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Deriving individual threshold doses from clinical food challenge data for population risk assessment of food allergens

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Author: Westerhout, J. · Baumert, J.L. · Blom, W.M. · Allen, K.J. · Ballmer-Weber, B. · Crevel, R.W.R. · Dubois, A.E.J. · Fernández-Rivas, M. · Greenhawt, M.J. · Hourihane, J.O. · Koplin, J.J. · Kruizinga, A.G. · Le, T.M. · Sampson, H.A. · Shreffler, W.G. · Turner, P.J. · Taylor, S.L. · Houben, G.F. · Remington, B.C.
Type:article
Date:2019
Source:Journal of Allergy and Clinical Immunology, 1290-1309
Identifier: 869375
doi: doi:10.1016/j.jaci.2019.07.046
Keywords: Decision-making process · Double-blind, placebo-controlled food challengeeliciting dose · Food allergy · Food challenge · No observed adverse effect level–lowest observed adverse effect level derivation · Risk assessment · Risk management · Threshold

Abstract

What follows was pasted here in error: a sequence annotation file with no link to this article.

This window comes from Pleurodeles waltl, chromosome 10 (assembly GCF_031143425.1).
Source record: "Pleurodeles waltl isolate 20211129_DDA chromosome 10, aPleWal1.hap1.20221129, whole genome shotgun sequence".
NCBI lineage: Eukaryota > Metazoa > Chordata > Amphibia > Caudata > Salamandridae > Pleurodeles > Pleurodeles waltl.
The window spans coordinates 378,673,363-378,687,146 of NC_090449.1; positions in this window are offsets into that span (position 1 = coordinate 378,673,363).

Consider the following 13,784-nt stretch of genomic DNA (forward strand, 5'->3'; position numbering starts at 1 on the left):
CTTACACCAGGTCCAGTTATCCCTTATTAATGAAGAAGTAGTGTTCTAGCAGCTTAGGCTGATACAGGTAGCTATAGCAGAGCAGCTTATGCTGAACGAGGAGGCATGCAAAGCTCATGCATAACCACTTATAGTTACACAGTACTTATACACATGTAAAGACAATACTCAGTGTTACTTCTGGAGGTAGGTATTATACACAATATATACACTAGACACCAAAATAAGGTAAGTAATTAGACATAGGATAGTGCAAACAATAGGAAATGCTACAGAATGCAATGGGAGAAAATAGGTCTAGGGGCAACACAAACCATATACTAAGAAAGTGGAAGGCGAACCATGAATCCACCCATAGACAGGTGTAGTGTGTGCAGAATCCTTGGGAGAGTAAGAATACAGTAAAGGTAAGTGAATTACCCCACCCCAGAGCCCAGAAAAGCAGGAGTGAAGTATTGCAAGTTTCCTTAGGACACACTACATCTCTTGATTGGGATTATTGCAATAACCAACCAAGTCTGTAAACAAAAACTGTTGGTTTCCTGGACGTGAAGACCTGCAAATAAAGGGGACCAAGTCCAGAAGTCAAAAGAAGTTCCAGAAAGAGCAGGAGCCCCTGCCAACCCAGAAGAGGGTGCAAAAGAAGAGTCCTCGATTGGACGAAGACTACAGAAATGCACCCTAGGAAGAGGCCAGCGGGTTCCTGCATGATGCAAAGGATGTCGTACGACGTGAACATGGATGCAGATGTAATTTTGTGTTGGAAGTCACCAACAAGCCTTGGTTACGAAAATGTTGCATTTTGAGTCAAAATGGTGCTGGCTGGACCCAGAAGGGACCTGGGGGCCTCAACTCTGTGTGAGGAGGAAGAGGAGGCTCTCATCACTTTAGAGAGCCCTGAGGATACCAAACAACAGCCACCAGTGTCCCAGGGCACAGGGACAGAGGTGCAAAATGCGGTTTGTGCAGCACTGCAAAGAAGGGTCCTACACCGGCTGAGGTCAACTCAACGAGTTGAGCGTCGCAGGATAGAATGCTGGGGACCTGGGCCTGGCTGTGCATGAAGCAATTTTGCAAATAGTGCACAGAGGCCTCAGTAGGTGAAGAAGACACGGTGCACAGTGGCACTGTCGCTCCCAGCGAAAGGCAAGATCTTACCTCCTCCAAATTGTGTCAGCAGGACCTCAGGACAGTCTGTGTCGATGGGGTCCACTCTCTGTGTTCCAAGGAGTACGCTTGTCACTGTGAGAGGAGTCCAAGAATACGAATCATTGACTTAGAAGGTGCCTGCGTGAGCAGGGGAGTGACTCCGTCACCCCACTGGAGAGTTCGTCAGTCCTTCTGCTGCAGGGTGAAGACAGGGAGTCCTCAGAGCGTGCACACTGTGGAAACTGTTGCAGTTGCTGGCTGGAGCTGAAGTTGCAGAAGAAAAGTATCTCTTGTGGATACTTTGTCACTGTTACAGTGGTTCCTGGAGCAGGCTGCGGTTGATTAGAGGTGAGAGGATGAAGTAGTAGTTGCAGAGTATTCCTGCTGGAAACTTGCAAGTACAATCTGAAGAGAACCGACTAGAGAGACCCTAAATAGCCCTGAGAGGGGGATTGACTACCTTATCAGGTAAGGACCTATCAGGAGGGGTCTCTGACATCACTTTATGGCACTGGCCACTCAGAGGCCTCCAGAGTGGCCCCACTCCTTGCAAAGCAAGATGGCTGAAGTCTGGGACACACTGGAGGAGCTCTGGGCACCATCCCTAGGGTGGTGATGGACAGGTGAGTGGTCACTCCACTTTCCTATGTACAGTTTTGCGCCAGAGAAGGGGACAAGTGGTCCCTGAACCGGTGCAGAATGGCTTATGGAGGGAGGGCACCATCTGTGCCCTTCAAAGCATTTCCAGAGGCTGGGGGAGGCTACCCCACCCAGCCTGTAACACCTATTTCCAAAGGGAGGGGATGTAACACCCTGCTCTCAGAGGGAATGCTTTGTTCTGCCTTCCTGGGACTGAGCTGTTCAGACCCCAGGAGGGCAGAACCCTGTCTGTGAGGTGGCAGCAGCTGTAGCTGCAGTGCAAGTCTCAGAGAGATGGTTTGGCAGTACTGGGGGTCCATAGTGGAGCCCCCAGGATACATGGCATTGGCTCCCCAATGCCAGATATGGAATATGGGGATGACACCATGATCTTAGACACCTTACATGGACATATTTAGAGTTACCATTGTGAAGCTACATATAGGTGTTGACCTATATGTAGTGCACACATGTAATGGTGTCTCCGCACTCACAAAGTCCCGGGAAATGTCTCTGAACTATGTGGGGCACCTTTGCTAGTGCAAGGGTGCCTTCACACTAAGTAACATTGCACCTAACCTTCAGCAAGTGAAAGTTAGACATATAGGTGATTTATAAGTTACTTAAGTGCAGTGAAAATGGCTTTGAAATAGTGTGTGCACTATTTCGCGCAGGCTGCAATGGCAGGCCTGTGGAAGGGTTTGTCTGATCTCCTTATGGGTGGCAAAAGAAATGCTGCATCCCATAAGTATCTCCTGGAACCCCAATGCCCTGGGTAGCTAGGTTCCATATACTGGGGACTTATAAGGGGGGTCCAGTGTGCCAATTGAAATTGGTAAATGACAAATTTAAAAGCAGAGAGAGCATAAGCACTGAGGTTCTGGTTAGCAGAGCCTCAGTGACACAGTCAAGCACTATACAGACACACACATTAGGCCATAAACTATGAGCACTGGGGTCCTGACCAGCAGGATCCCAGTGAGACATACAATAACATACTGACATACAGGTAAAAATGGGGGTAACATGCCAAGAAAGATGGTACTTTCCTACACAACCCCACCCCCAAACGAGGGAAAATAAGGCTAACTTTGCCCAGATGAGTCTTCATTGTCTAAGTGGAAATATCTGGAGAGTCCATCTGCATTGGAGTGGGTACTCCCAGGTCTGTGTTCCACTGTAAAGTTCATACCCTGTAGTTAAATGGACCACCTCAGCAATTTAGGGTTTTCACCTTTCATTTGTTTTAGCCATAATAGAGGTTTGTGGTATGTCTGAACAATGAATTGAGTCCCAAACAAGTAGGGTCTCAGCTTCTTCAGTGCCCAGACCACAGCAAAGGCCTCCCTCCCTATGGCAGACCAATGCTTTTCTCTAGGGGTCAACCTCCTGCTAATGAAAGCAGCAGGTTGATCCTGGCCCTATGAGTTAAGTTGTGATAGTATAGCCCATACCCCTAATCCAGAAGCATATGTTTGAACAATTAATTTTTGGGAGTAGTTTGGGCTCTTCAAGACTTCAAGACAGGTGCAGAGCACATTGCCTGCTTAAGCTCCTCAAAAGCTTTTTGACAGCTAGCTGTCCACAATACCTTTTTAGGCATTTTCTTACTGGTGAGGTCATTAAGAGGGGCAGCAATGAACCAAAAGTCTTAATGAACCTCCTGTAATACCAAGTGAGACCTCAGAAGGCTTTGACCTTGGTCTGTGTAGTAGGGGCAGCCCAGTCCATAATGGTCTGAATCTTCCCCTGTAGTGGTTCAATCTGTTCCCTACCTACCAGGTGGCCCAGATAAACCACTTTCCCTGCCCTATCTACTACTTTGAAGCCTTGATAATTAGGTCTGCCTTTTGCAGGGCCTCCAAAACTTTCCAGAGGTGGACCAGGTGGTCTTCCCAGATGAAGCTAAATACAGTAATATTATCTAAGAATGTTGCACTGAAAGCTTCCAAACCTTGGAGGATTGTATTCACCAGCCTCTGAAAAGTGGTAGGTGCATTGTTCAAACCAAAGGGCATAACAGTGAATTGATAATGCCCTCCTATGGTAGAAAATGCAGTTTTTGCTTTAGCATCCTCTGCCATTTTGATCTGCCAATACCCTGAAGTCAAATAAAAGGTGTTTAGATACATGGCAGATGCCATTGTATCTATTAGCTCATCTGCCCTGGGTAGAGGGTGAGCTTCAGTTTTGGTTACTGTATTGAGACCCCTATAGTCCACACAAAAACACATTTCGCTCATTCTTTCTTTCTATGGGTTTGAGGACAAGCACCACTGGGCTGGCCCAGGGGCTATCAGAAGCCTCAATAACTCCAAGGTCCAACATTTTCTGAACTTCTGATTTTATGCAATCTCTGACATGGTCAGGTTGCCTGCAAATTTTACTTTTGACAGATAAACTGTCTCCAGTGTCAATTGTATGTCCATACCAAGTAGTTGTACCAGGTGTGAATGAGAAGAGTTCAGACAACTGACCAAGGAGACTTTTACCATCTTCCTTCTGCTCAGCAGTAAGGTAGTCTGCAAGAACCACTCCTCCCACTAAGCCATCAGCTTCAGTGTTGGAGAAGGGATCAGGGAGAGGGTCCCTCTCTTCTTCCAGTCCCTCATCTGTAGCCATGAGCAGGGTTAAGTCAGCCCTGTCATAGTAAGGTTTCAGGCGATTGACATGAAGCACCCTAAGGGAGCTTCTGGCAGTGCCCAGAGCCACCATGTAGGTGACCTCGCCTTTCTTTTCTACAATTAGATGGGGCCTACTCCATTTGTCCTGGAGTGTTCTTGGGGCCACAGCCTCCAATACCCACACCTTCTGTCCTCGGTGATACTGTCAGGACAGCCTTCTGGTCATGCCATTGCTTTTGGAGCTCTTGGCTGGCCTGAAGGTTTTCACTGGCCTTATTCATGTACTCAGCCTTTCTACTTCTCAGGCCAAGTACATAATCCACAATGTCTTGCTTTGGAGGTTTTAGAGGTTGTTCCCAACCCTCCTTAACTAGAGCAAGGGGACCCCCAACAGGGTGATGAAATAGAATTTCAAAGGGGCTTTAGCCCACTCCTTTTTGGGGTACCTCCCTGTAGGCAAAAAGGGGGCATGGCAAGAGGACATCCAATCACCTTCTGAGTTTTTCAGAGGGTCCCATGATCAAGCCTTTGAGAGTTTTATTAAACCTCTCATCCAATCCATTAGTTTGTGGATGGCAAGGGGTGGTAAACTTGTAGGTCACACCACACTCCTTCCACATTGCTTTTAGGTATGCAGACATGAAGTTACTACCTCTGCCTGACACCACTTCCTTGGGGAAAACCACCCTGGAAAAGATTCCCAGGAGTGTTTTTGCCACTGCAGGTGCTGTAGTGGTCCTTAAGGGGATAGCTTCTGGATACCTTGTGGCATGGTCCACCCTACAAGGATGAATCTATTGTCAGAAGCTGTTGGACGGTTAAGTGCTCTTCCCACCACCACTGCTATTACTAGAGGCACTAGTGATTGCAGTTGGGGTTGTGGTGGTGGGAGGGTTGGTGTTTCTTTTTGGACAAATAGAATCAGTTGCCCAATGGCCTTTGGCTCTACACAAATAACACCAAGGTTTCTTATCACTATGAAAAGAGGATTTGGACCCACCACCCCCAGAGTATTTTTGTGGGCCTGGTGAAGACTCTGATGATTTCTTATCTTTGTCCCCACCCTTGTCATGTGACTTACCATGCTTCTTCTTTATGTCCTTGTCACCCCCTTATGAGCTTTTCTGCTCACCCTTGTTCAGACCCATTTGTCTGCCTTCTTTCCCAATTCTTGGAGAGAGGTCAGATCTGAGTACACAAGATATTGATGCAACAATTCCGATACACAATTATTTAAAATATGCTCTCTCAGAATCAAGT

Background: Food allergies are a significant public health issue, and the only effective management option currently available is strict avoidance of all foods containing the allergen. In view of the practical impossibility of limiting risks to zero, quantitative allergen risk assessment and management strategies are needed. Objective: We sought to develop appropriate methods for informing population-based risk assessments and risk management programs to benefit all stakeholders but particularly patients with food allergy. Methods: Individual thresholds for food allergens (maximum tolerable doses and minimum eliciting doses) can ideally be established through double-blind, placebo-controlled food challenges. If double-blind, placebo-controlled food challenge data are not available, data from widely used open food challenges using predefined objective criteria can also provide useful data regarding minimum eliciting doses. For more than 20 years, the Netherlands Organisation for Applied Scientific Research and the Food Allergy Research and Resource Program at the University of Nebraska-Lincoln have been collecting individual maximum tolerable doses and minimum eliciting doses that produce objective symptoms from published and unpublished clinical data to better refine knowledge regarding the sensitivity of the population to food allergens. Results: In this article we provide in-depth insights into the methodology applied by the Netherlands Organisation for Applied Scientific Research and Food Allergy Research and Resource Program to derive individual maximum tolerable doses and minimum eliciting doses for objective symptoms from clinical food challenge data. More than 90 examples for determining individual allergic thresholds are presented. Conclusion: With the methodology presented in this article, we aim to stimulate harmonization and transparency in quantitative food allergen risk assessment and risk management programs, encouraging their wider adoption. © 2019 American Academy of Allergy, Asthma & Immunology